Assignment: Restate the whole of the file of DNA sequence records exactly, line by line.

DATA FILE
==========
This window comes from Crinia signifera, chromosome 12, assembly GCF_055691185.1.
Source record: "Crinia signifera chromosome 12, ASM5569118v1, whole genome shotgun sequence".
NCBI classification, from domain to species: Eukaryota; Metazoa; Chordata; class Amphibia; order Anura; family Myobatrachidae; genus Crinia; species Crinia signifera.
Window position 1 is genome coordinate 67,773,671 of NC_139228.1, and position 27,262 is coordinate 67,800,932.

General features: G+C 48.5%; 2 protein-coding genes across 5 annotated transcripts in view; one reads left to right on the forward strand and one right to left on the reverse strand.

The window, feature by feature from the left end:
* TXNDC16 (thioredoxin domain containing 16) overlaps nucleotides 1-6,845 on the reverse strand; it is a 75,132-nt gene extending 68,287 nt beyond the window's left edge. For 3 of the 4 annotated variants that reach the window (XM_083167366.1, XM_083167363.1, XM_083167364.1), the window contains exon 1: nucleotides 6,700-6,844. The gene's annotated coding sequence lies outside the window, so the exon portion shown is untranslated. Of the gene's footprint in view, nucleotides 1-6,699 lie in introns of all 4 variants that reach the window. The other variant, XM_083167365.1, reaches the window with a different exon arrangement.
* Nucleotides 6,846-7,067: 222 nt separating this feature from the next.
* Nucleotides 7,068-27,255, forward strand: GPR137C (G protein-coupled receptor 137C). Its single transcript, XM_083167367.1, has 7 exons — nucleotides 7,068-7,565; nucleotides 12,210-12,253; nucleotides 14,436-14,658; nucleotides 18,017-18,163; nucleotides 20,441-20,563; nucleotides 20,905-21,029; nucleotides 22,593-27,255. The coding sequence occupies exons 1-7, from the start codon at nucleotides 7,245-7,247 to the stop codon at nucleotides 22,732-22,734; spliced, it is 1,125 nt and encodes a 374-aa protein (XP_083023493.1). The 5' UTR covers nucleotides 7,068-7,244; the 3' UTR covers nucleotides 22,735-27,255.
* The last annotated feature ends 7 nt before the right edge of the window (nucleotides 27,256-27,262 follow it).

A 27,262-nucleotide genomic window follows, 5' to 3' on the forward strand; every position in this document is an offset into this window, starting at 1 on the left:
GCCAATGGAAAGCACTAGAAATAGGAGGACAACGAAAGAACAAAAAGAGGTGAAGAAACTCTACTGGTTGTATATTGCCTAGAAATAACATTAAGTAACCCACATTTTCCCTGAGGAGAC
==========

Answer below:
This window comes from Crinia signifera, chromosome 12, assembly GCF_055691185.1.
Source record: "Crinia signifera chromosome 12, ASM5569118v1, whole genome shotgun sequence".
NCBI classification, from domain to species: Eukaryota; Metazoa; Chordata; class Amphibia; order Anura; family Myobatrachidae; genus Crinia; species Crinia signifera.
Window position 1 is genome coordinate 67,773,671 of NC_139228.1, and position 27,262 is coordinate 67,800,932.

General features: G+C 48.5%; 2 protein-coding genes across 5 annotated transcripts in view; one reads left to right on the forward strand and one right to left on the reverse strand.

The window, feature by feature from the left end:
* TXNDC16 (thioredoxin domain containing 16) overlaps nucleotides 1-6,845 on the reverse strand; it is a 75,132-nt gene extending 68,287 nt beyond the window's left edge. For 3 of the 4 annotated variants that reach the window (XM_083167366.1, XM_083167363.1, XM_083167364.1), the window contains exon 1: nucleotides 6,700-6,844. The gene's annotated coding sequence lies outside the window, so the exon portion shown is untranslated. Of the gene's footprint in view, nucleotides 1-6,699 lie in introns of all 4 variants that reach the window. The other variant, XM_083167365.1, reaches the window with a different exon arrangement.
* Nucleotides 6,846-7,067: 222 nt separating this feature from the next.
* Nucleotides 7,068-27,255, forward strand: GPR137C (G protein-coupled receptor 137C). Its single transcript, XM_083167367.1, has 7 exons — nucleotides 7,068-7,565; nucleotides 12,210-12,253; nucleotides 14,436-14,658; nucleotides 18,017-18,163; nucleotides 20,441-20,563; nucleotides 20,905-21,029; nucleotides 22,593-27,255. The coding sequence occupies exons 1-7, from the start codon at nucleotides 7,245-7,247 to the stop codon at nucleotides 22,732-22,734; spliced, it is 1,125 nt and encodes a 374-aa protein (XP_083023493.1). The 5' UTR covers nucleotides 7,068-7,244; the 3' UTR covers nucleotides 22,735-27,255.
* The last annotated feature ends 7 nt before the right edge of the window (nucleotides 27,256-27,262 follow it).

A 27,262-nucleotide genomic window follows, 5' to 3' on the forward strand; every position in this document is an offset into this window, starting at 1 on the left:
GCCAATGGAAAGCACTAGAAATAGGAGGACAACGAAAGAACAAAAAGAGGTGAAGAAACTCTACTGGTTGTATATTGCCTAGAAATAACATTAAGTAACCCACATTTTCCCTGAGGAGAC